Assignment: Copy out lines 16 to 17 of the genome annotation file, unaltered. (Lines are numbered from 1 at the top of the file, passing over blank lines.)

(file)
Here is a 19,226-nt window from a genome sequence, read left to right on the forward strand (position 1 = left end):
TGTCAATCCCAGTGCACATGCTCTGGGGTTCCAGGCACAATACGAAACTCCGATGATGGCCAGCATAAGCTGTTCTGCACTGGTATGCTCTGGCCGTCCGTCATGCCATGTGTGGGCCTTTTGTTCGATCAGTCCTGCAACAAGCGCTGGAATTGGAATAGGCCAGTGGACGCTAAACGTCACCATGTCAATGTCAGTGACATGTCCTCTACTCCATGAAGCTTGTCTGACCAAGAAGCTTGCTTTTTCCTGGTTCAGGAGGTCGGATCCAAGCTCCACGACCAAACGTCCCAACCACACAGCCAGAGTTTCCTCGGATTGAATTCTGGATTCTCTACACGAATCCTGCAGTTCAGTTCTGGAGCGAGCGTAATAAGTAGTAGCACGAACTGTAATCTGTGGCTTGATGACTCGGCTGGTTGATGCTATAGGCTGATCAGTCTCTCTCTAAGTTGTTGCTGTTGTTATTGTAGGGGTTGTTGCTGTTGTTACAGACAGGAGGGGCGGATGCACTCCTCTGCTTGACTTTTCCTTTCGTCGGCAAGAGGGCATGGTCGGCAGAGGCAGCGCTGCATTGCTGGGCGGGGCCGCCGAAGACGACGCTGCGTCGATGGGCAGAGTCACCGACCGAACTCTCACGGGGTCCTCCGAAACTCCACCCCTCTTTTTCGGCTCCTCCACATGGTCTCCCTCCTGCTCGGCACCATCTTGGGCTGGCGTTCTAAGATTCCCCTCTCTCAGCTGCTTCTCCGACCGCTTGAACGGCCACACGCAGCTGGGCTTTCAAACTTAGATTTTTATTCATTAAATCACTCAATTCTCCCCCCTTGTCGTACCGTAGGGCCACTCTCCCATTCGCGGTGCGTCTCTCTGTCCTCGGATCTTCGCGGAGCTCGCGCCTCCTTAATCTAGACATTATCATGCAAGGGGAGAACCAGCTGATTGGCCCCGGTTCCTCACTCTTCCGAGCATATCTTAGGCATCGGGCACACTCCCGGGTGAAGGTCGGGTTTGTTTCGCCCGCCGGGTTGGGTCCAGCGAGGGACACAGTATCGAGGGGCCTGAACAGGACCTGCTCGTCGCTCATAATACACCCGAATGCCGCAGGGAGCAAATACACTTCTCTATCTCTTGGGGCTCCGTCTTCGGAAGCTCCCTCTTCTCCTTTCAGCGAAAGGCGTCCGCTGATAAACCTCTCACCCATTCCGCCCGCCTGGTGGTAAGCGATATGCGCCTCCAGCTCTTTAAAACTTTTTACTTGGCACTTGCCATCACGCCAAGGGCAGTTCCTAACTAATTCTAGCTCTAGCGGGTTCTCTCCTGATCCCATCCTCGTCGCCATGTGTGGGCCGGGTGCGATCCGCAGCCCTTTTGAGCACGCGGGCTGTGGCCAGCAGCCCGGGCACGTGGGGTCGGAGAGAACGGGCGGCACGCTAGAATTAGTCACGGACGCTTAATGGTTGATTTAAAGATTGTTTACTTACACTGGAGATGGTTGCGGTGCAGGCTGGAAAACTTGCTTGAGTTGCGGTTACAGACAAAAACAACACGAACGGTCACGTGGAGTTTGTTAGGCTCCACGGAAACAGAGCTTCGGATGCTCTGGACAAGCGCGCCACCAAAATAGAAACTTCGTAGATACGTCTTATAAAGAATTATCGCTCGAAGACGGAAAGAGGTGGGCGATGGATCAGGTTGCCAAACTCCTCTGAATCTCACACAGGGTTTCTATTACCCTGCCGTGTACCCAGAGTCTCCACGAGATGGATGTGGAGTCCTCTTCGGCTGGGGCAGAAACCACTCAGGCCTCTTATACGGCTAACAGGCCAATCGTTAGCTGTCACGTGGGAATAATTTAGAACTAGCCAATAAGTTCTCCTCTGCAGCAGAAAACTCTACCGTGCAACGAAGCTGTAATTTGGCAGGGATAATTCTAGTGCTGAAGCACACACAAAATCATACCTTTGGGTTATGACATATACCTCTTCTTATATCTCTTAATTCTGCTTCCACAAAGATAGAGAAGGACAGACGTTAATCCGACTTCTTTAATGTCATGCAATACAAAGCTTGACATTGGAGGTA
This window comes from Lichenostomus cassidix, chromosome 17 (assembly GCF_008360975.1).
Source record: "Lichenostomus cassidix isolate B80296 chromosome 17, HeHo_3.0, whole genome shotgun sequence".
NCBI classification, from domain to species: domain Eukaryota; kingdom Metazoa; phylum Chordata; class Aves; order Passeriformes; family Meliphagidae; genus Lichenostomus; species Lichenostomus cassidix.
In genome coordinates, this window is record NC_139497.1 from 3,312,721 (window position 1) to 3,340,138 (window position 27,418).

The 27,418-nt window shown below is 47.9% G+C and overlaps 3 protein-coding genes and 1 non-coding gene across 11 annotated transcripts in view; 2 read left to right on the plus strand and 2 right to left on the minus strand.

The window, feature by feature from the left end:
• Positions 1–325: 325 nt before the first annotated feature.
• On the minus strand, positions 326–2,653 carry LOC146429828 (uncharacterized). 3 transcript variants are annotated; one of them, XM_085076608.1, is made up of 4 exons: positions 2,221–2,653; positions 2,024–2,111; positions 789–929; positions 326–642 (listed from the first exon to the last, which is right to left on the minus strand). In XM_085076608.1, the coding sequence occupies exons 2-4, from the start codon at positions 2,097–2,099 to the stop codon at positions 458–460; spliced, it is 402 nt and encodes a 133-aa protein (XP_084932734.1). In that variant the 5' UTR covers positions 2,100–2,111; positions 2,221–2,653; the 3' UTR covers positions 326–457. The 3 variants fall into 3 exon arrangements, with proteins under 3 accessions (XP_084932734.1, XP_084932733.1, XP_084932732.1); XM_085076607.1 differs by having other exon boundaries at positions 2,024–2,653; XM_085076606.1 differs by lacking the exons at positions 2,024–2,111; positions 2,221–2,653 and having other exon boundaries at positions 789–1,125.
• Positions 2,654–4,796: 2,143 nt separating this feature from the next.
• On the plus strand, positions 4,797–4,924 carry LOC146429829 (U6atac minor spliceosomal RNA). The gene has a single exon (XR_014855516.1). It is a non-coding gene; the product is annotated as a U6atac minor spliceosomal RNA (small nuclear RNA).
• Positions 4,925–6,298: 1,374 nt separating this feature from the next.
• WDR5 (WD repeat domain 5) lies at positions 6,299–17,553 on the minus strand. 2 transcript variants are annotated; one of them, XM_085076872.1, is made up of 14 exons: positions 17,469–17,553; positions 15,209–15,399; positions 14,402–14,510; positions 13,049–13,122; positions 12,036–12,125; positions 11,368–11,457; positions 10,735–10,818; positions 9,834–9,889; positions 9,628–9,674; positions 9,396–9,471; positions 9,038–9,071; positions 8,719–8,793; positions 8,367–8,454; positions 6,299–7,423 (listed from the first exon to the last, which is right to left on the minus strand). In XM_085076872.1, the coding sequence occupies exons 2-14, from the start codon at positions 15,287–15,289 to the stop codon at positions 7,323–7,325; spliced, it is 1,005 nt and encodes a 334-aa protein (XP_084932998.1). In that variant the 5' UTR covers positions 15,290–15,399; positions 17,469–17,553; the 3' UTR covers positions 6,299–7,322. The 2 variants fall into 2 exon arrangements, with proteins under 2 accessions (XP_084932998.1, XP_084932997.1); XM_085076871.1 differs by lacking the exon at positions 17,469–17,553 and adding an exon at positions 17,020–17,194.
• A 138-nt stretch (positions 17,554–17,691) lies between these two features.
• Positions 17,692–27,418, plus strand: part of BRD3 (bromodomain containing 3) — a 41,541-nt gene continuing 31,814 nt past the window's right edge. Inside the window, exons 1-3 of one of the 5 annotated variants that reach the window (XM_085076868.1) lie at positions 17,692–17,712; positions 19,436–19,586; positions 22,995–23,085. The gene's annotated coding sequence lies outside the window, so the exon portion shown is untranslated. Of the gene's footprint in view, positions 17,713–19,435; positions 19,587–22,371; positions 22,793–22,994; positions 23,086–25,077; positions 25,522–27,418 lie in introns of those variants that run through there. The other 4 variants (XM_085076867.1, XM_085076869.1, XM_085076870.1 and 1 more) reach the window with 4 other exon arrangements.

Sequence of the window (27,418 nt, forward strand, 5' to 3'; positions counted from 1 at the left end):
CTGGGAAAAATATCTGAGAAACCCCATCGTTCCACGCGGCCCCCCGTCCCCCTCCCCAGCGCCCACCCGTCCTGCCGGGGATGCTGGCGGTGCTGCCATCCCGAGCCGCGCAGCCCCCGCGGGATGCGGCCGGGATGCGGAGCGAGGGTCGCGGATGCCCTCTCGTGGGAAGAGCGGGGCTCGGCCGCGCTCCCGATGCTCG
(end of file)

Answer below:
• Positions 17,692–27,418, plus strand: part of BRD3 (bromodomain containing 3) — a 41,541-nt gene continuing 31,814 nt past the window's right edge. Inside the window, exons 1-3 of one of the 5 annotated variants that reach the window (XM_085076868.1) lie at positions 17,692–17,712; positions 19,436–19,586; positions 22,995–23,085. The gene's annotated coding sequence lies outside the window, so the exon portion shown is untranslated. Of the gene's footprint in view, positions 17,713–19,435; positions 19,587–22,371; positions 22,793–22,994; positions 23,086–25,077; positions 25,522–27,418 lie in introns of those variants that run through there. The other 4 variants (XM_085076867.1, XM_085076869.1, XM_085076870.1 and 1 more) reach the window with 4 other exon arrangements.

Sequence of the window (27,418 nt, forward strand, 5' to 3'; positions counted from 1 at the left end):